Have you thought about using T2 before? Did the fact that you can’t test for it stop you? 

What do you think your personal T2 status is? Do you think you should try a T2 supplement?

Leave your questions or comments below! 

Scientific References









how to tell if you need t2 thyroid hormone

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About Dr. Westin Childs

Hey! I'm Westin Childs D.O. (former Osteopathic Physician). I don't practice medicine anymore and instead specialize in helping people like YOU who have thyroid problems, hormone imbalances, and weight loss resistance. I love to write and share what I've learned over the years. I also happen to formulate the best supplements on the market (well, at least in my opinion!) and I'm proud to say that over 80,000+ people have used them over the last 7 years. You can read more about my own personal health journey and why I am so passionate about what I do.

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#1. Get my free thyroid downloads, resources, and PDFs here.

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14 thoughts on “How to Test for T2 Thyroid Hormone”

  1. Hi do you have a resource for appropriate dosing for total thyrodectomy patients? Literature has left me with insufficient doses if my t4/t3 combo therapy and I need guidance on better dosing. Thanks!

  2. Hi. I’m 62 and have been taking levothyroxine for about 25 years. Constantly having to swap dosage between 125 and 150mg. I’ve gone from 8st to 11st and now on my way to 12st and my cholesterol has risen a lot. Been on numerous NHS weight loss courses and nothing is wrong with my diet and amount of exercise I do. Can I try T2 without it affecting my normal test. Thanks.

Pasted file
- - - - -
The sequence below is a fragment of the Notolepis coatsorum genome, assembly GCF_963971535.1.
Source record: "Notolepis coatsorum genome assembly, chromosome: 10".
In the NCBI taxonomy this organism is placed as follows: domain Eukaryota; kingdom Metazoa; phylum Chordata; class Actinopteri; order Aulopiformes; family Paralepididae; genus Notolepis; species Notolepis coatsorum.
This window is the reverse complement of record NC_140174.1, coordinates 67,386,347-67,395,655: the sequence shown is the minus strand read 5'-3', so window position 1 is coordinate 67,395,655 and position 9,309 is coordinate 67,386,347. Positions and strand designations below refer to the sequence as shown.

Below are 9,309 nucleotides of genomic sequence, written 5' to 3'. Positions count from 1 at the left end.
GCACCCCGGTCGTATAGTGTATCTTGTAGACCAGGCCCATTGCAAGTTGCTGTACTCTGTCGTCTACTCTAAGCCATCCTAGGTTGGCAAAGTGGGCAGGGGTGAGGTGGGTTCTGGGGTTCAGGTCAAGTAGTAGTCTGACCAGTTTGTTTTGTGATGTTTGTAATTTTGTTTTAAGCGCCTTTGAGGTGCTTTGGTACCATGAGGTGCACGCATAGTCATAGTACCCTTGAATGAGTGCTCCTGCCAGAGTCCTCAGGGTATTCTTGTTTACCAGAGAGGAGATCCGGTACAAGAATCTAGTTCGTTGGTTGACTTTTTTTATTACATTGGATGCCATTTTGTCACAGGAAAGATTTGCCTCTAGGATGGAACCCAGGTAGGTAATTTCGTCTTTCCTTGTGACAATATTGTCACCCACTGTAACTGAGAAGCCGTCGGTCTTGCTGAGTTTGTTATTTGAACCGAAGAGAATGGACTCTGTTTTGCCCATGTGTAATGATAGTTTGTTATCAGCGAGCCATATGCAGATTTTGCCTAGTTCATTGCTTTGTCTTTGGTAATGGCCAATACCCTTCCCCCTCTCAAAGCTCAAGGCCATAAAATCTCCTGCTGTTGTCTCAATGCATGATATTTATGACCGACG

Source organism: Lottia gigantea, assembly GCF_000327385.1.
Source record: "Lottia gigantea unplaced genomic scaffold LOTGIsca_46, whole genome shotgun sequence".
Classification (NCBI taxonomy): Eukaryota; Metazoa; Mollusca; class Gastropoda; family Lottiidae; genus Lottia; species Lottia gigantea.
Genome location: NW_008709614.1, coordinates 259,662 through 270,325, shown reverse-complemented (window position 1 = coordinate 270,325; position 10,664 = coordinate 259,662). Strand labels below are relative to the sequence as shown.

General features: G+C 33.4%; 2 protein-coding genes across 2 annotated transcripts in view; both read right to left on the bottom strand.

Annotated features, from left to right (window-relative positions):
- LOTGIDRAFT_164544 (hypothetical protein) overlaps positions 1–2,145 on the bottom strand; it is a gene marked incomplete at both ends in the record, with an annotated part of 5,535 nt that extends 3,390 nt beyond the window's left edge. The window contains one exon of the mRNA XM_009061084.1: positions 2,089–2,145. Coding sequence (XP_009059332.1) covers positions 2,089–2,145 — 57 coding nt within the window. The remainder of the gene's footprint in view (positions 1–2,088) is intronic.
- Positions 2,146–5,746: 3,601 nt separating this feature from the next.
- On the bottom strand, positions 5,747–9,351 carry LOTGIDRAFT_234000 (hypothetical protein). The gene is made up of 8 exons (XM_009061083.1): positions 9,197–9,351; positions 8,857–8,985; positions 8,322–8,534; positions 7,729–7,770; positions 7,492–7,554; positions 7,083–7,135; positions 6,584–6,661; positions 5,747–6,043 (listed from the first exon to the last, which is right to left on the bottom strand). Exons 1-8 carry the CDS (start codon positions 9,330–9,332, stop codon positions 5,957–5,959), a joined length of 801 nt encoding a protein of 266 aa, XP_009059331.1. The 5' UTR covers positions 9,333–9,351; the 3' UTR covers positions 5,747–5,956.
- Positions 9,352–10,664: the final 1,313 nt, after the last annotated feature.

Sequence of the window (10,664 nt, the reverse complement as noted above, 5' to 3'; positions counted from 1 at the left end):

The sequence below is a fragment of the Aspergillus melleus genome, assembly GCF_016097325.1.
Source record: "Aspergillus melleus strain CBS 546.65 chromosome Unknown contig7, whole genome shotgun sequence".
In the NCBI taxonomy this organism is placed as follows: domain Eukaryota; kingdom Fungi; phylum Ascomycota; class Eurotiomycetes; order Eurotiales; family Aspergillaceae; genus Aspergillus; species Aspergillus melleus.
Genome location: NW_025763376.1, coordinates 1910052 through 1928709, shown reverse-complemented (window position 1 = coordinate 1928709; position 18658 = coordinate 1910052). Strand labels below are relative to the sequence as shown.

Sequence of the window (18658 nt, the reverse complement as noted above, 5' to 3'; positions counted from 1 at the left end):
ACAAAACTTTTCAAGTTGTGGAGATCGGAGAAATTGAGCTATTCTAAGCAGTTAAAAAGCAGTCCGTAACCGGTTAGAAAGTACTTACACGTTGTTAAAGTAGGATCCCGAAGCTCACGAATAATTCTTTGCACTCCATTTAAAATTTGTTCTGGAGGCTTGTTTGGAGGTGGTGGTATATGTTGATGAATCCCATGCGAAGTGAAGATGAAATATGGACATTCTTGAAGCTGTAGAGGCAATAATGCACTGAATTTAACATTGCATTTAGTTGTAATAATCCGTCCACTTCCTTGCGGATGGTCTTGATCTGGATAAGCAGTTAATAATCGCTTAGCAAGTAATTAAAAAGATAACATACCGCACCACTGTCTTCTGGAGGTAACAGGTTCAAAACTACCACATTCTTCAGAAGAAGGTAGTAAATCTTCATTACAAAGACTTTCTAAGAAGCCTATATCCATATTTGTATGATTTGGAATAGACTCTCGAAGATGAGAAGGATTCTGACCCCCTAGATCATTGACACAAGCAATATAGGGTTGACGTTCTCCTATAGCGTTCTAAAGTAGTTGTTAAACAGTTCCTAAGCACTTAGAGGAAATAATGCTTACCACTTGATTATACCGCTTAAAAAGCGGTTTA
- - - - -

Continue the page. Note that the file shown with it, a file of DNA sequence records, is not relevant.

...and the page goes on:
• Hi Gwen,

      Based on what we know, T1 doesn’t seem to be super important. But that’s what they used to think about T2, so that may change as more research is done.

  3. What about T2 levels when a person is only on T3? FT4 and TSH are zero when FT3 is optimal, and since you indicate the body makes T2 from T3, a person with optimal FT3 levels should be making enough T2, correct? What if an optimal T3-only person still can’t lose weight despite being on an 80/20 carnivore diet (fasting glucose still over 100, ketones still low)? Is there a genetic variant that impacts T3 to T2 conversion similar to the DIO variants that impact T4 to T3 conversion?

    • Hi Aimee,

      That is not correct for the same reason it’s not correct to assume someone can make enough T3 if they have enough T4. That would be true, provided everyone had the same genetics, the same enzyme function, and no other medical conditions, but that’s certainly not the case so I would not automatically assume if T3 levels are sufficient that your T2 is optimal.

    • Hi Vickie,

      Absolutely. People theorize that NDT contains T2 because of its source but I’ve never seen any documentation to prove that it’s actually in there. Even if it were, though, it’s not standardized, the dosing is unknown, it would be insufficient as most T2 is in the peripheral tissues (not the thyroid gland), and would vary from lot to lot.

      For these reasons, you can’t count on NP Thyroid or any other form of NDT as a consistent dose of T2.